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The Coming Fight Over Cap-and-Trade Revenues

A new source of revenues is on the horizon. So is a big fight. Should average citizens get the new fees?

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    NEWSLETTERS

    AP

    In this era of perpetual budget cuts, the state faces a strange new problem on the horizon: a big new pool of revenues that is likely to produce a big fight.

    That pool of revenues is expected to result from the sale of allowances to produce greenhouse gases under Calfiornia so-called "cap and trade program." Cap and trade caps the amount of pollution available -- and then auctions off available rights to polluters.

    A new report from the Legislative Analyst's Office examines how this will work -- and how the money may be spent. This would be a big, if volatile, pot of money  -- at least $1 billion a year and perhaps as much as $14 billion in years.

    With so many interests and projects starved for cash, expect a war over the money to ensue. Gov. Jerry Brown already has vague proposals in his budget on how to spend it -- and has suggested that this might be one source of funds for phase one of the state's beleagued high-speed rail plan. But it's unclear if this money will be -- or even can be used -- for such purposes. The LAO suggests that if the money isn't used for greenhouse gases -- essentially to mitigate the same problem, climate change, that is the target of the fee itself -- it could be considered the sort of fee that requires a two-thirds of the legislature. And when two-thirds votes are required, nothing much happens in the California legislature.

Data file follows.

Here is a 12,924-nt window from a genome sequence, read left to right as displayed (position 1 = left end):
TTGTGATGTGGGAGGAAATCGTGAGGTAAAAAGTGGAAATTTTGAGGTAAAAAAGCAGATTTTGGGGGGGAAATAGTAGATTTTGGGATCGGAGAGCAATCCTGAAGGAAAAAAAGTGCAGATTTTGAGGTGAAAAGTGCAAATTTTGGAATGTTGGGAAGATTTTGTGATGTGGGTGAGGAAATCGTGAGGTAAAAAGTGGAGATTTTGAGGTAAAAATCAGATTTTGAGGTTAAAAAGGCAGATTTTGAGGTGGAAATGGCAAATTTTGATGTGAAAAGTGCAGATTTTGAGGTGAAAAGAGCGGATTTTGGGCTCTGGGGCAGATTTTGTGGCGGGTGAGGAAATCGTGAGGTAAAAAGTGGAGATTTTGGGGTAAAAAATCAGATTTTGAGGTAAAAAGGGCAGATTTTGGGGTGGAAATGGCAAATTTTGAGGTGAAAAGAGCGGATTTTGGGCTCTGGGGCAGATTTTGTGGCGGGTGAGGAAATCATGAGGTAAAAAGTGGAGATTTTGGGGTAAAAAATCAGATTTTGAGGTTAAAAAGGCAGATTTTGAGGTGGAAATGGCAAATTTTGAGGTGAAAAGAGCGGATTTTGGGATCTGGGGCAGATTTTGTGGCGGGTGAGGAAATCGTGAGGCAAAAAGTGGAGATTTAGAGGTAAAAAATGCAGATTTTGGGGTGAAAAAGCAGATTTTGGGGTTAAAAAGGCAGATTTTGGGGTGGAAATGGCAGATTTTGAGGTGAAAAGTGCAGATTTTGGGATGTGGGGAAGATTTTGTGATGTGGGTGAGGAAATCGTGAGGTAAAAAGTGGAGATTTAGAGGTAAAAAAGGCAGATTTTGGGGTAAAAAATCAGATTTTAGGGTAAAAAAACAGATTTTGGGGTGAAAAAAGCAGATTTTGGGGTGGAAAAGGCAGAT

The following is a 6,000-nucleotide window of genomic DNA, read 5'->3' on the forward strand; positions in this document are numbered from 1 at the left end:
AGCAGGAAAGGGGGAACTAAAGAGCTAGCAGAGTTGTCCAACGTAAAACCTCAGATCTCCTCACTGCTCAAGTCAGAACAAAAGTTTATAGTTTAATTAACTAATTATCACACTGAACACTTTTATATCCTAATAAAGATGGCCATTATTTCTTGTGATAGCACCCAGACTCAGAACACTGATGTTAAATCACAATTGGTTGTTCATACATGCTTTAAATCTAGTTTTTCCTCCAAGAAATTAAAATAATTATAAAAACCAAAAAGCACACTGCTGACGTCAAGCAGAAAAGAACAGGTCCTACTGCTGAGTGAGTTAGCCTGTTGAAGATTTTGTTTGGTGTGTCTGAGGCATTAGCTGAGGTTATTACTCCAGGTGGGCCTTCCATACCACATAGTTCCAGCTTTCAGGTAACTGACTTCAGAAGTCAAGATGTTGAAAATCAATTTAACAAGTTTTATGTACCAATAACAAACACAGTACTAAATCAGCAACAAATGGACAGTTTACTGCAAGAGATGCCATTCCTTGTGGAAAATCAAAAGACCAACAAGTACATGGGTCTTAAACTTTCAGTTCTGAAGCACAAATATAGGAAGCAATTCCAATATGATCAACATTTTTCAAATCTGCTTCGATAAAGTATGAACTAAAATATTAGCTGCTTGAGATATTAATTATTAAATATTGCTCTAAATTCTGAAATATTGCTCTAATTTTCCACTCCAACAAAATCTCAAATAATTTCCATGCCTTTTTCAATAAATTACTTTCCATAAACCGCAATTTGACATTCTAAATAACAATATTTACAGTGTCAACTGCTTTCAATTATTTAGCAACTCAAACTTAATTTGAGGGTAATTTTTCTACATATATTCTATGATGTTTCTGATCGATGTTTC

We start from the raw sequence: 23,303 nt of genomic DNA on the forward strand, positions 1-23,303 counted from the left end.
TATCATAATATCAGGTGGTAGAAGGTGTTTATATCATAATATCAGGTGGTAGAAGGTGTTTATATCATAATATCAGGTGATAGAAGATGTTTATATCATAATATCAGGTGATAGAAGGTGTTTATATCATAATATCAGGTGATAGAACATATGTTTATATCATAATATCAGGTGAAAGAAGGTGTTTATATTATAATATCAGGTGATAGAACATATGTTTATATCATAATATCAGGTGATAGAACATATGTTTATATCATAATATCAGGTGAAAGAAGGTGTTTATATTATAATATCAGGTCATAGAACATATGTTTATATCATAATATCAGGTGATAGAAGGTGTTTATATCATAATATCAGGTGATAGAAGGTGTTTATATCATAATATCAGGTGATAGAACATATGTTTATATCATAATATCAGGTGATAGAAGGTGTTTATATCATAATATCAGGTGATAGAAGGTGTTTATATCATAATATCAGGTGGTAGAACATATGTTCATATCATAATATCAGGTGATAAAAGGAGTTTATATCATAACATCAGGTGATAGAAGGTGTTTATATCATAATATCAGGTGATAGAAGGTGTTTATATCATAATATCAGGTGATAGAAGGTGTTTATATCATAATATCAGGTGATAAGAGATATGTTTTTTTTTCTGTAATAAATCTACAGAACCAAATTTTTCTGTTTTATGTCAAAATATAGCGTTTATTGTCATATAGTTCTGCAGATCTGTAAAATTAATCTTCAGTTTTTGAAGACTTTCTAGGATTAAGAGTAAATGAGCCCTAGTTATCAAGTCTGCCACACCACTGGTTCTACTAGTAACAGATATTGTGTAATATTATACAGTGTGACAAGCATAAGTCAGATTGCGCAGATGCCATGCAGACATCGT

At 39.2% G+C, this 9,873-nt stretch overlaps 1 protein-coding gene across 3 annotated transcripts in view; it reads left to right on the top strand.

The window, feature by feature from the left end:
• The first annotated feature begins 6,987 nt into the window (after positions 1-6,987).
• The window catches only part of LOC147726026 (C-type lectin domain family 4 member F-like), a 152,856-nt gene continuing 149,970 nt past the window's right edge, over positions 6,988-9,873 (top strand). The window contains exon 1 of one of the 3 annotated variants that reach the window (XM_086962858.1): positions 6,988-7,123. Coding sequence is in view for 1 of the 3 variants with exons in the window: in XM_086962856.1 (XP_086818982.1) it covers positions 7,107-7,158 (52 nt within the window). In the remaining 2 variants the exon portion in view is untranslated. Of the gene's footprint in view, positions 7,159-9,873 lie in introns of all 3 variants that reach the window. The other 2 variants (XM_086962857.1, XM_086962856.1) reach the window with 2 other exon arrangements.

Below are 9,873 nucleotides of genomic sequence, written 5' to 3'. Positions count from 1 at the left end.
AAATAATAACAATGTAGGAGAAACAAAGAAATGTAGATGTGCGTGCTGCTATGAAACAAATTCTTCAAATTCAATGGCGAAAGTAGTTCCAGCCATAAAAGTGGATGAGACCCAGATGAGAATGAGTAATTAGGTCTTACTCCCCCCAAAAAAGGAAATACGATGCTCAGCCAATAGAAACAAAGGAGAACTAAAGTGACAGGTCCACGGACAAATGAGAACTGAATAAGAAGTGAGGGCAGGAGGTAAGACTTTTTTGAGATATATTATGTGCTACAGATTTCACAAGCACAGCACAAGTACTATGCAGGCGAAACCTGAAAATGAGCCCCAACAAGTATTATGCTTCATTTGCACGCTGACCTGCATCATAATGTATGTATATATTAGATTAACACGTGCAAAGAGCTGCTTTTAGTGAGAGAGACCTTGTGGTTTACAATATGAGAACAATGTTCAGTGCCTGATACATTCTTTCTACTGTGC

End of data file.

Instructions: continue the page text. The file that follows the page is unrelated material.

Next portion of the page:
The money could be used to shore up the beleaguered state budget -- and especially the general fund. But that's complicated too--because adding new revenues to the general fund could raise the Prop 98 education funding guarantee, allowing schools to gobble up some revenues. This is the trouble with adding new revenues into a broken budget system. It's not clear what the system will produce with such revenues.

    Facing such complications, the best answer might be to send the money back to Californian citizens. That would put more money in the pocket of people in a recession, and it would be fair.  We'll all pay higher prices for all kinds of goods and services that will have to be transformed in the name of reducing greenhouse gases. This refund could serve as a reimbursement.

     Let us know what you think. Comment below, send us your thoughts via Twitter @PropZero or add your comment to our Facebook page.